A stability of heart rate does not preclude an ability to adjust volume output From the present results it might be expected that, in vivo, small changes in the auricular pressure over the range of 10 – 20 cm of water would cause considerable change in stroke volume without noticeably affecting the short-term measurement of contraction rate. Filling pressures of 10 – 20 cm of water correspond to the efferent branchial vessel pressure range measured in Octopus dofleini (Johansen & Martin, 1962). Wells (1979) estimated an in vivo stroke volume of 0 · 49 ml from the ventricle of a 500 g Octopus vulgaris. In vitro, the ventricle of Eledone cirrhosa requires an input pressure of at least 10 cm of water to pump such a volume, even when the difference between the input pressure and the output back pressure is minimal. Above the input pressure level of 20 cm of water the stroke volume is governed by the difference between the input (auricular) pressure and the output (aortic diastolic) back pressure. The range of stroke volume changes would appear to be more limited than in the teleosts, where increases in the order of 10 times have been reported between resting and active values (reviewed by Jones & Randall, 1978). As the heart rate also shows a limited scope for increase it would seem possible that the octopods could incur a sizeable oxygen debt during prolonged activity.
The observation that the back pressure on the isolated ventricle affects stroke volume, but not heart rate, implies that in vivo the diastolic aortic pressures will make an important contribution to the regulation of volume output. In the experiments described, the value of the output back pressure was set independently of the input pressure and the consequent volume output. This would not be the case in vivo. A reduction in stroke volume at a relatively constant heart rate would reduce the pressure stored by the elastic component of the dorsal aorta (the octopod ‘windkessel ‘, Johansen & Martin, 1962). This would reduce the subsequent resistance to flow from the ventricle. The extensive innervation of the cephalopod blood vessels (Alex-androwicz, 1928; Barber & Graziadei, 1967) suggests the possibility of complex control reflexes on this parameter. Large areas of the central nervous system appear to be devoted to the regulation of the peripheral circulation (see Young, 1971). The more complex interactions affecting volume output cannot be investigated using an isolated preparation. To understand the role of these factors, studies must be undertaken on more complex physiological preparations or with the in vivo recording of the interactions between pressure, flow and stroke volume. For the moment, however, it can be concluded that the haemodynamics in vivo might be expected to perform an important role in the regulation of the volume output from the octopod ventricle, principally by the regulation of stroke volume.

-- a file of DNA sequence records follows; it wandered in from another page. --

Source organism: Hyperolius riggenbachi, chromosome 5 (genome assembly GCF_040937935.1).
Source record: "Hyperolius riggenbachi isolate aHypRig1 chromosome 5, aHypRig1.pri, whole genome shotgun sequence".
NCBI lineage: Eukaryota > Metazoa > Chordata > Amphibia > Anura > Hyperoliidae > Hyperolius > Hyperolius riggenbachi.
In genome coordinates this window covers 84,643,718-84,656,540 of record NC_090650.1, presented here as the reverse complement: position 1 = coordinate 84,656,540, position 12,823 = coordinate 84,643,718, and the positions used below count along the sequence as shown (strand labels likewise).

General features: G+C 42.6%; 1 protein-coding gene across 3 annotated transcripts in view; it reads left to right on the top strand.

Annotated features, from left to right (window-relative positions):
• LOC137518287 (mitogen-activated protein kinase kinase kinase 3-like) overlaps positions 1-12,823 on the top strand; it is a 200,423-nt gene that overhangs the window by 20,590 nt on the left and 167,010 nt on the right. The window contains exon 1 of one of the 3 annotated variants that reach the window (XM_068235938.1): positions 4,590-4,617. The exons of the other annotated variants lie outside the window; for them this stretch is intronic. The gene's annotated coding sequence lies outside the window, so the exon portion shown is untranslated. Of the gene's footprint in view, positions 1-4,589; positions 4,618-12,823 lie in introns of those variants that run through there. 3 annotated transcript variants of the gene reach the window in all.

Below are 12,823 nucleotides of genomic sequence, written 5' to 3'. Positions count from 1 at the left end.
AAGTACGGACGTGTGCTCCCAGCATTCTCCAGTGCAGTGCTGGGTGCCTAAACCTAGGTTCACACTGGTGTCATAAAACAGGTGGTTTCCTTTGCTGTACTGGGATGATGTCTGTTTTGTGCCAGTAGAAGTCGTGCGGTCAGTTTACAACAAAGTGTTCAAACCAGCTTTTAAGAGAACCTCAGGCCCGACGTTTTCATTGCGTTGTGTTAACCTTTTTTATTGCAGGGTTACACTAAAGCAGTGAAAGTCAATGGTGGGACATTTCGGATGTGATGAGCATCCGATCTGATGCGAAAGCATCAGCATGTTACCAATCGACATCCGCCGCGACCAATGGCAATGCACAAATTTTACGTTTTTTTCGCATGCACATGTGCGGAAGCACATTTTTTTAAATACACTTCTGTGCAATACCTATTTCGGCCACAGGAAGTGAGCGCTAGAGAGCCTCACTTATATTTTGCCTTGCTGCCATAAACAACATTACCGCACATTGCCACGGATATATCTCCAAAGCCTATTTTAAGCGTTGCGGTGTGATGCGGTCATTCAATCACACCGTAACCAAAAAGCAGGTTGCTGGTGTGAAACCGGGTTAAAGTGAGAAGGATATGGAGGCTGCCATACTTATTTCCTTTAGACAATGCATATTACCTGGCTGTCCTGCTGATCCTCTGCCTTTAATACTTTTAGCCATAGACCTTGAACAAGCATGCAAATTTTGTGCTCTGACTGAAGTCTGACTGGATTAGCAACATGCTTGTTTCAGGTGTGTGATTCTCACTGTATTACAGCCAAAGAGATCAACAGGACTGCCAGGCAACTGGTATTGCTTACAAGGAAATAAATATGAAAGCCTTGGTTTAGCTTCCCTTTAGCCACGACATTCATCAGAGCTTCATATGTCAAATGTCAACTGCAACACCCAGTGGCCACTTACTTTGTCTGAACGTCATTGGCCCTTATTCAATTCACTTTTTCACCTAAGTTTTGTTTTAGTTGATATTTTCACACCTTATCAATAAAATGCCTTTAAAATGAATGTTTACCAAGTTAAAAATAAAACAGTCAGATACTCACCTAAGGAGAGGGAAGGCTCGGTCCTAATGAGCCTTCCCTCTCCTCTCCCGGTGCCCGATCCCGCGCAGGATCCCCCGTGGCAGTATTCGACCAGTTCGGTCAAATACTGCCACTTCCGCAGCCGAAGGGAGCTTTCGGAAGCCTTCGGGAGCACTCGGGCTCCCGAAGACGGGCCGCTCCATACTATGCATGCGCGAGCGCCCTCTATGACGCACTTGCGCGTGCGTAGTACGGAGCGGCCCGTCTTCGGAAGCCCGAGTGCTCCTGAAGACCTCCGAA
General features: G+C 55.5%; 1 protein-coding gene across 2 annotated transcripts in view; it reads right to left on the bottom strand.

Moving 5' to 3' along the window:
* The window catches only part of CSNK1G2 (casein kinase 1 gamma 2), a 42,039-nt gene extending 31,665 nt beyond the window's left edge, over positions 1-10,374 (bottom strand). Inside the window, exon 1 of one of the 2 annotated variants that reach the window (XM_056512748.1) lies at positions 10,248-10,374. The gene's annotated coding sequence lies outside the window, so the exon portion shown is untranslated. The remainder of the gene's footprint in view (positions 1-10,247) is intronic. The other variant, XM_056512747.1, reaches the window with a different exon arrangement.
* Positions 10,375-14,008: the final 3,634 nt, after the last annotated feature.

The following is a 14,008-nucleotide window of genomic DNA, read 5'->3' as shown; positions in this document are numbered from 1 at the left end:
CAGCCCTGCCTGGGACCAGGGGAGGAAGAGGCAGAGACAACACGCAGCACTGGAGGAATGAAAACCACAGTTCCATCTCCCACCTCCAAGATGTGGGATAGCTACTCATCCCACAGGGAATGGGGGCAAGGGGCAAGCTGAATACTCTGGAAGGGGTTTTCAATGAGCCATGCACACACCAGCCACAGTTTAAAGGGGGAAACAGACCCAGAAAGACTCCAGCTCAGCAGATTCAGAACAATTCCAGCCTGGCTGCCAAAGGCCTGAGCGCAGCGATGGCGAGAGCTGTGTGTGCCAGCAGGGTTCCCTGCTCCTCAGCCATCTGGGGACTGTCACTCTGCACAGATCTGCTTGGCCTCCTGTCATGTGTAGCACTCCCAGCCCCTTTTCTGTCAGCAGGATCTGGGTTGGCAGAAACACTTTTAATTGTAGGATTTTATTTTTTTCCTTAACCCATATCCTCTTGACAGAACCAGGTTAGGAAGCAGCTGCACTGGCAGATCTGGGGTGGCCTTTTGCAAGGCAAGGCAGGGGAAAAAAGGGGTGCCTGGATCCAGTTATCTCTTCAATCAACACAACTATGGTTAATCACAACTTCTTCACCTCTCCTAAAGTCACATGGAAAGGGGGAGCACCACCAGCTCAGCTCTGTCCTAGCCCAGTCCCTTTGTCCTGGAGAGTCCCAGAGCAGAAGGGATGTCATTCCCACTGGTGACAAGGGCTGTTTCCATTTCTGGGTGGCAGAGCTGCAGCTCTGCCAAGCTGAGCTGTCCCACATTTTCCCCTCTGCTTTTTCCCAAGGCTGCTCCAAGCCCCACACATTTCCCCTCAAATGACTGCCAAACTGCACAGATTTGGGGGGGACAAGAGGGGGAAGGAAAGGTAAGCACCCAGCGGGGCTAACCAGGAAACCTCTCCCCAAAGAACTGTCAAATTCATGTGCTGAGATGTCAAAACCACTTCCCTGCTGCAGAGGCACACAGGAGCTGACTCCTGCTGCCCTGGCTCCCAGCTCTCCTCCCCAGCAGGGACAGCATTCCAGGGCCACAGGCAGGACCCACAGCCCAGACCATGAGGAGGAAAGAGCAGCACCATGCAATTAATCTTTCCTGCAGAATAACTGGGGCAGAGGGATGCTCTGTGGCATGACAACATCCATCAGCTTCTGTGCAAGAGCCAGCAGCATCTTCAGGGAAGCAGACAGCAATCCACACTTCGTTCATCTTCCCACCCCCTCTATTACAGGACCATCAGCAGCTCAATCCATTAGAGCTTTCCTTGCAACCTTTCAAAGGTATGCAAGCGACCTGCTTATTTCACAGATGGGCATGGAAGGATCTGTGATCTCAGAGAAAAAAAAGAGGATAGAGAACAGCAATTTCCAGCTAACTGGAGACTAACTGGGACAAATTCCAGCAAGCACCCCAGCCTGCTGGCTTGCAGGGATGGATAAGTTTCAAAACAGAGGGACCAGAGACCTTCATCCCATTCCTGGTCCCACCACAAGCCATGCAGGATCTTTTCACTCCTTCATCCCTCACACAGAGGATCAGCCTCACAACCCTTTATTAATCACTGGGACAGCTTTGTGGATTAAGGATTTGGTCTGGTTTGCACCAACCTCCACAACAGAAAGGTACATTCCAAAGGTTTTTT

This work was financed by the Carnegie Trust for the Universities of Scotland. I wish to thank Dr P. R. Boyle for his critical assistance during this work and Mr T. Craig for his devotion in ensuring a supply of animals. I also wish to extend my thanks to the Director and staff of the Laboratoire Arago, Banyuls, for their hospitality and the use of their facilities.